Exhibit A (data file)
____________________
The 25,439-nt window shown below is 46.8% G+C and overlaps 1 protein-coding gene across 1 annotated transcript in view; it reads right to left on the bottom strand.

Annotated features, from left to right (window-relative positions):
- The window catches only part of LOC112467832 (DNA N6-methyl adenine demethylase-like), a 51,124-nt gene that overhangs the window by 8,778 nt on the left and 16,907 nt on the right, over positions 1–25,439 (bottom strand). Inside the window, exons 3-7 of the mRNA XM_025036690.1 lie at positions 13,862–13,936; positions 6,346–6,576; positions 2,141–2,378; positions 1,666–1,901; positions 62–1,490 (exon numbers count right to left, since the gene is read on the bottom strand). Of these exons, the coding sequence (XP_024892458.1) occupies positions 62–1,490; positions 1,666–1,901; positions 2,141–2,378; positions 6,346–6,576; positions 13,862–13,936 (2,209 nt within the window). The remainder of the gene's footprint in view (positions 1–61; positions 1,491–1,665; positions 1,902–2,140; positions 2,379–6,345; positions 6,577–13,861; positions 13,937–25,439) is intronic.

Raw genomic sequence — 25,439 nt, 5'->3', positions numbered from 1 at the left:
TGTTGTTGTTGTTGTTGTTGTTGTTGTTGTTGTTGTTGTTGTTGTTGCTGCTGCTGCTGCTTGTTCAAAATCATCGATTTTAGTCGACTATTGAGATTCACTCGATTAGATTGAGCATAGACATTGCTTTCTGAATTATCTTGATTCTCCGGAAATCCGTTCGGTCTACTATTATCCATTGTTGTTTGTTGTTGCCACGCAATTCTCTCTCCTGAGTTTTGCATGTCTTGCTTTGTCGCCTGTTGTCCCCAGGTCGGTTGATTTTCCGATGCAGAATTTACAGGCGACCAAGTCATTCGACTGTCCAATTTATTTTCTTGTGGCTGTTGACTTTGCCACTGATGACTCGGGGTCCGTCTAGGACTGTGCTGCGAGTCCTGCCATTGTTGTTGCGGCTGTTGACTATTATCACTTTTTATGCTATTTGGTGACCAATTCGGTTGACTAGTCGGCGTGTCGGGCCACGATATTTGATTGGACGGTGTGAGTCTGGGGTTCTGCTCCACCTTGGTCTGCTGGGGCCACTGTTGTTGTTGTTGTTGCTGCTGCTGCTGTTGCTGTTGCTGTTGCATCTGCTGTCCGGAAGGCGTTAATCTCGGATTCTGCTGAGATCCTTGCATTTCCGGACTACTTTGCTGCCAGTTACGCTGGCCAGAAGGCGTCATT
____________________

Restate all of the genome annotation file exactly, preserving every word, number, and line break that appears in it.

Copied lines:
The 25,439-nt window shown below is 46.8% G+C and overlaps 1 protein-coding gene across 1 annotated transcript in view; it reads right to left on the bottom strand.

Annotated features, from left to right (window-relative positions):
- The window catches only part of LOC112467832 (DNA N6-methyl adenine demethylase-like), a 51,124-nt gene that overhangs the window by 8,778 nt on the left and 16,907 nt on the right, over positions 1–25,439 (bottom strand). Inside the window, exons 3-7 of the mRNA XM_025036690.1 lie at positions 13,862–13,936; positions 6,346–6,576; positions 2,141–2,378; positions 1,666–1,901; positions 62–1,490 (exon numbers count right to left, since the gene is read on the bottom strand). Of these exons, the coding sequence (XP_024892458.1) occupies positions 62–1,490; positions 1,666–1,901; positions 2,141–2,378; positions 6,346–6,576; positions 13,862–13,936 (2,209 nt within the window). The remainder of the gene's footprint in view (positions 1–61; positions 1,491–1,665; positions 1,902–2,140; positions 2,379–6,345; positions 6,577–13,861; positions 13,937–25,439) is intronic.

Raw genomic sequence — 25,439 nt, 5'->3', positions numbered from 1 at the left:
TGTTGTTGTTGTTGTTGTTGTTGTTGTTGTTGTTGTTGTTGTTGTTGCTGCTGCTGCTGCTTGTTCAAAATCATCGATTTTAGTCGACTATTGAGATTCACTCGATTAGATTGAGCATAGACATTGCTTTCTGAATTATCTTGATTCTCCGGAAATCCGTTCGGTCTACTATTATCCATTGTTGTTTGTTGTTGCCACGCAATTCTCTCTCCTGAGTTTTGCATGTCTTGCTTTGTCGCCTGTTGTCCCCAGGTCGGTTGATTTTCCGATGCAGAATTTACAGGCGACCAAGTCATTCGACTGTCCAATTTATTTTCTTGTGGCTGTTGACTTTGCCACTGATGACTCGGGGTCCGTCTAGGACTGTGCTGCGAGTCCTGCCATTGTTGTTGCGGCTGTTGACTATTATCACTTTTTATGCTATTTGGTGACCAATTCGGTTGACTAGTCGGCGTGTCGGGCCACGATATTTGATTGGACGGTGTGAGTCTGGGGTTCTGCTCCACCTTGGTCTGCTGGGGCCACTGTTGTTGTTGTTGTTGCTGCTGCTGCTGTTGCTGTTGCTGTTGCATCTGCTGTCCGGAAGGCGTTAATCTCGGATTCTGCTGAGATCCTTGCATTTCCGGACTACTTTGCTGCCAGTTACGCTGGCCAGAAGGCGTCATT